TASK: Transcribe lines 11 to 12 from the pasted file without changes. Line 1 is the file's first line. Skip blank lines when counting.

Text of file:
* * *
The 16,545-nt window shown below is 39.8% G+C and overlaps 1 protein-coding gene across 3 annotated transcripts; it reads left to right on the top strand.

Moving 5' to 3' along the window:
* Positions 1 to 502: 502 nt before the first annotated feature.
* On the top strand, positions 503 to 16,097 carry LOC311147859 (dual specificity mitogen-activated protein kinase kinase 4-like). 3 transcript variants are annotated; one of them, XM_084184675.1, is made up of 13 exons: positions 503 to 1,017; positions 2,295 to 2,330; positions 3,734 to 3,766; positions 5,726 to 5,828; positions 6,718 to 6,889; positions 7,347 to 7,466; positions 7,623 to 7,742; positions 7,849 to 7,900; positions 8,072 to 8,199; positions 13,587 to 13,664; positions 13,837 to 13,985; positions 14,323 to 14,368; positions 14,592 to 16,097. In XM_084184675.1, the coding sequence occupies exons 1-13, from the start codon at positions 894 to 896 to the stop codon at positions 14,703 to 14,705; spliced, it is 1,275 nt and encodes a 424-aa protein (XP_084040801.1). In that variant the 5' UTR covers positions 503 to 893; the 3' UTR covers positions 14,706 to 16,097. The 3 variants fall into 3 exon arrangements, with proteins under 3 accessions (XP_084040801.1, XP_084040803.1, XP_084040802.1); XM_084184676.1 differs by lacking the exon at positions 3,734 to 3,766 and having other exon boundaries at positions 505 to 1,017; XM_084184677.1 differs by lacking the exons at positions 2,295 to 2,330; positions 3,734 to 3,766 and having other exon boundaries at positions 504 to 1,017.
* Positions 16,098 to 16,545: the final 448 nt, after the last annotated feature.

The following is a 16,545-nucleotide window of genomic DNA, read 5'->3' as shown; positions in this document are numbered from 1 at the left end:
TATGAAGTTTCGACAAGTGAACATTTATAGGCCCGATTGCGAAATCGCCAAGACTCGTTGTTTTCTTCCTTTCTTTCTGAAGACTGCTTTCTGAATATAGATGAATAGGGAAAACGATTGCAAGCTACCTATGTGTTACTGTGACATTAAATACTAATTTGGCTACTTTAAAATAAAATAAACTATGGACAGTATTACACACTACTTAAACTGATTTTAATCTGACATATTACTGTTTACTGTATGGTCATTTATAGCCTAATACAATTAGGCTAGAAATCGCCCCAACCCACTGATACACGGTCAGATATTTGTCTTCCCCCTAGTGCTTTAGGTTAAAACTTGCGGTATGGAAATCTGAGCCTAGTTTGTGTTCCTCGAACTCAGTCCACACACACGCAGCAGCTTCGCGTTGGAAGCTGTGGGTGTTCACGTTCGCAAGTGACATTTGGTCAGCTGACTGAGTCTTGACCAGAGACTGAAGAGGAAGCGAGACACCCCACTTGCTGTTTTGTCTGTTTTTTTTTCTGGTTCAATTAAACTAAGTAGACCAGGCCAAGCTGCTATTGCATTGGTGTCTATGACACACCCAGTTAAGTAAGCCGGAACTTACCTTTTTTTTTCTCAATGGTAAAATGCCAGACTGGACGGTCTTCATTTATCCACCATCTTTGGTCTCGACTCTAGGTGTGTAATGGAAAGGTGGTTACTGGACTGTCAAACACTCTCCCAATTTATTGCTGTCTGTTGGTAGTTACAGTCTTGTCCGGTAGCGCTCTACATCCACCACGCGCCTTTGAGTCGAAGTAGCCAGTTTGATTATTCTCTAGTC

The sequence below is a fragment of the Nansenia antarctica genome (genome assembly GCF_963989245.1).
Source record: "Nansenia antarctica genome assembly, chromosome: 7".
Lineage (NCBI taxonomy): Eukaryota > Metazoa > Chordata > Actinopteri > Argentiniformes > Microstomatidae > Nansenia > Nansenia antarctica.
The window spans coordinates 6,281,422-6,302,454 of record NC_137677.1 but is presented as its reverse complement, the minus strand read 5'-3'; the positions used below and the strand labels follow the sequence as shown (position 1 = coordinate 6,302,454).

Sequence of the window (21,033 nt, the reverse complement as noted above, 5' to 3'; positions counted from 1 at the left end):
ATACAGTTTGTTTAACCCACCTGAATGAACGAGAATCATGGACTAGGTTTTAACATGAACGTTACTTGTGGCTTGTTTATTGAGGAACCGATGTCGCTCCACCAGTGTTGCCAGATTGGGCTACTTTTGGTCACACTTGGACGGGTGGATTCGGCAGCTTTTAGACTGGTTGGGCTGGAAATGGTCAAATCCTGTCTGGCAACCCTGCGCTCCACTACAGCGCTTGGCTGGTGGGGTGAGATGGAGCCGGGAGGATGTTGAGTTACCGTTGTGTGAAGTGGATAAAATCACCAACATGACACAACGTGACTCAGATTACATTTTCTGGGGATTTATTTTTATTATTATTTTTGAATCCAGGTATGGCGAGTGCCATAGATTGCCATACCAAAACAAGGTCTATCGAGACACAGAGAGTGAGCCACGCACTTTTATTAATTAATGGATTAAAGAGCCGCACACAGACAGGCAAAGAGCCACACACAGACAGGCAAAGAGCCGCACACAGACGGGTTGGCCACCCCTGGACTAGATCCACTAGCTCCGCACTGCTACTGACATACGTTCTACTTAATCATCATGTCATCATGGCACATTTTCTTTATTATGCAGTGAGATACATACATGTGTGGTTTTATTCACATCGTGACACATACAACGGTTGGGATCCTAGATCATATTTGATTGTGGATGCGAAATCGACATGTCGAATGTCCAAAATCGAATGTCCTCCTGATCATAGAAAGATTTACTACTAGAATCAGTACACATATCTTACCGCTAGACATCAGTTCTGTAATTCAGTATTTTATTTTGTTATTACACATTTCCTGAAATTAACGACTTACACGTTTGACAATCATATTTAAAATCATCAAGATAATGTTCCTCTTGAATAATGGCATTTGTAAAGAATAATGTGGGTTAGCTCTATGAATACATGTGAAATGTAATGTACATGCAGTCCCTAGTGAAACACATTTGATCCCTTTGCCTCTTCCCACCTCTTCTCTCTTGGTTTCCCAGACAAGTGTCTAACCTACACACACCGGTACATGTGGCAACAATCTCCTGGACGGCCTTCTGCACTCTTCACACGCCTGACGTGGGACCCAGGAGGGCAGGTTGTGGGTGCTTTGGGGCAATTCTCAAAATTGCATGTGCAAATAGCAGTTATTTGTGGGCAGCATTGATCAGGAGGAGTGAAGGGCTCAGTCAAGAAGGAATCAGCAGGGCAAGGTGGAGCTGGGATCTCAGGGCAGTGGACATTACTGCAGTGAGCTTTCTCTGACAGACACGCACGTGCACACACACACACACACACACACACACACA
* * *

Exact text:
The window spans coordinates 6,281,422-6,302,454 of record NC_137677.1 but is presented as its reverse complement, the minus strand read 5'-3'; the positions used below and the strand labels follow the sequence as shown (position 1 = coordinate 6,302,454).

Sequence of the window (21,033 nt, the reverse complement as noted above, 5' to 3'; positions counted from 1 at the left end):